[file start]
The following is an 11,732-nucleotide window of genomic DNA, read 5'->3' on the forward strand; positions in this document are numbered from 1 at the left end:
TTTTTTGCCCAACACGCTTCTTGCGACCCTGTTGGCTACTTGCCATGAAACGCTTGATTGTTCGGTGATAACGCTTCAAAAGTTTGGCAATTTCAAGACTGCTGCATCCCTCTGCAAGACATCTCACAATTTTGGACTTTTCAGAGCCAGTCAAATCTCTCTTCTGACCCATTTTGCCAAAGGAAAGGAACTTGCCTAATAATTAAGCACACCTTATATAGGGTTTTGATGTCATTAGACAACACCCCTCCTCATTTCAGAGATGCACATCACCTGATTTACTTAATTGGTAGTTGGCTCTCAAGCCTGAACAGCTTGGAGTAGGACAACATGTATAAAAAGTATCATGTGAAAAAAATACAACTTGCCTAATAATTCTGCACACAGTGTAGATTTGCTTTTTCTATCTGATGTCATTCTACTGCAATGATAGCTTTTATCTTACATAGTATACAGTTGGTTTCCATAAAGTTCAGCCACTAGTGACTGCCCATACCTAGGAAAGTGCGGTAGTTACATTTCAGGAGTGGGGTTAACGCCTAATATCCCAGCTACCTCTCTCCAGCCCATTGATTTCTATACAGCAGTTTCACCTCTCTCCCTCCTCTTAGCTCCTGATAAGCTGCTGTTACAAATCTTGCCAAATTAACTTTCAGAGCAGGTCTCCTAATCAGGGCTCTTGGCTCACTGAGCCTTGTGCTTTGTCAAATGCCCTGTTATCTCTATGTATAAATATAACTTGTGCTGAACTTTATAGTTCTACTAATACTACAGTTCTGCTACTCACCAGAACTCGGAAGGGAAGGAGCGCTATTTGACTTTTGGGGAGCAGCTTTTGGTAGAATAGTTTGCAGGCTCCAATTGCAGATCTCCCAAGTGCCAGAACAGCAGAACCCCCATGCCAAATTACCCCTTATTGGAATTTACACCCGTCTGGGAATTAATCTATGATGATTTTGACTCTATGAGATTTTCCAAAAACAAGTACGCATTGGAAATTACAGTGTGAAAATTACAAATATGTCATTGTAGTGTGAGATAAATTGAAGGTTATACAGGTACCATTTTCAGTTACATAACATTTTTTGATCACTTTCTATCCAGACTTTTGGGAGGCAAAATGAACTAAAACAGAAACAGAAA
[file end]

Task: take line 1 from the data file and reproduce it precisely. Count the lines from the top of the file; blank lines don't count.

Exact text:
The following is an 11,732-nucleotide window of genomic DNA, read 5'->3' on the forward strand; positions in this document are numbered from 1 at the left end: